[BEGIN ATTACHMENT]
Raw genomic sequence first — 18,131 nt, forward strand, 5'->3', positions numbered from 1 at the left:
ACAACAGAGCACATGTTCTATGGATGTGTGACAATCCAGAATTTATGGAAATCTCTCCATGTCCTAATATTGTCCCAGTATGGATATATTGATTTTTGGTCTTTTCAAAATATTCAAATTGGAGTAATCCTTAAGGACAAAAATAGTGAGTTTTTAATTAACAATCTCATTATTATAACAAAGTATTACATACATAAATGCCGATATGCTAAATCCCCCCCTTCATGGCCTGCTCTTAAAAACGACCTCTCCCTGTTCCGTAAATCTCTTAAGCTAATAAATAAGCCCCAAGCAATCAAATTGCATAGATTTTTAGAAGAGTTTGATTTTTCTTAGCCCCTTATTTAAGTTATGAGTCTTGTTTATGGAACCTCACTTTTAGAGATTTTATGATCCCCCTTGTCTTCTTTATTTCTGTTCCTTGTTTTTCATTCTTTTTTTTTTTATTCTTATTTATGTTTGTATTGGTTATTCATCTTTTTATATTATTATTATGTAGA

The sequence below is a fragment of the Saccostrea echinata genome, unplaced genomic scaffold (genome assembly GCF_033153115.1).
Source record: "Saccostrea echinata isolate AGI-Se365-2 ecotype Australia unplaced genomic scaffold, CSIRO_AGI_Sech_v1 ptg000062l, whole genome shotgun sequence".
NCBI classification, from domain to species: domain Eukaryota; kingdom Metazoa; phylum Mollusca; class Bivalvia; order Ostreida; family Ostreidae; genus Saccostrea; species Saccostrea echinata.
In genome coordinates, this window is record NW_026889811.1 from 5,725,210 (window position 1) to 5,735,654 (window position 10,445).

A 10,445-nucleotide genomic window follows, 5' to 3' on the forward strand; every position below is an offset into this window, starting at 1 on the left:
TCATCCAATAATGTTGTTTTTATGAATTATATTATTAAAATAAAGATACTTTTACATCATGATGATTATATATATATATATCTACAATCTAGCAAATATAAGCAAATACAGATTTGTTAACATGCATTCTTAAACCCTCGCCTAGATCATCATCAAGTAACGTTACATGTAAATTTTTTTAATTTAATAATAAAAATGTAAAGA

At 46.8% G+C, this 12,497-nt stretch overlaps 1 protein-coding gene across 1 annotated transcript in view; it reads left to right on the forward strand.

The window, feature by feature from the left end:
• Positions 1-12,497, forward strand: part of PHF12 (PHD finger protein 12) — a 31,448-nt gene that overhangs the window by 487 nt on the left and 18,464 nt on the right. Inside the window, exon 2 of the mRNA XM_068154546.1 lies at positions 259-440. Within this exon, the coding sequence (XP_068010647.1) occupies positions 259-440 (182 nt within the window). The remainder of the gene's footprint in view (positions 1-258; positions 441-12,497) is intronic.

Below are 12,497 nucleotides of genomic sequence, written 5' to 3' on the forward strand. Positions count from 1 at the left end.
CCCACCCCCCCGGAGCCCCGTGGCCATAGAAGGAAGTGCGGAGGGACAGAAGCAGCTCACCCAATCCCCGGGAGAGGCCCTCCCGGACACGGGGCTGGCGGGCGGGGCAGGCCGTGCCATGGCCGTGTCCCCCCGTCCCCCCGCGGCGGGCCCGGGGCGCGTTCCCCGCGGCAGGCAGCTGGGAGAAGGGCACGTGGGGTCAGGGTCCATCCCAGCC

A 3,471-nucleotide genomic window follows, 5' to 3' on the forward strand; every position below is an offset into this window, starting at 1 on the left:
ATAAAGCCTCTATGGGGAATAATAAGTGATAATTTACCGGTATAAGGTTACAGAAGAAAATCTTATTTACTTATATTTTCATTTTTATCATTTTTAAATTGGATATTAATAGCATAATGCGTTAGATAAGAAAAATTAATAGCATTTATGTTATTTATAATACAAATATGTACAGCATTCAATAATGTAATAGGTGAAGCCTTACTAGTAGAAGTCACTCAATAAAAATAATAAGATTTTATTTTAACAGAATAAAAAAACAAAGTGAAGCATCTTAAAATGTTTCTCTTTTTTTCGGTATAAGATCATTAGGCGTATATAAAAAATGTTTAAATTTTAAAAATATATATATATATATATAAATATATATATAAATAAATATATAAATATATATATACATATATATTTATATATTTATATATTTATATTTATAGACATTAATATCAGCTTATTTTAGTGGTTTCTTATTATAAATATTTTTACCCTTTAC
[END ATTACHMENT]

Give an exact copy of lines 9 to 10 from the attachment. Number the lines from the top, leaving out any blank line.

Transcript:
At 46.8% G+C, this 12,497-nt stretch overlaps 1 protein-coding gene across 1 annotated transcript in view; it reads left to right on the forward strand.

The window, feature by feature from the left end: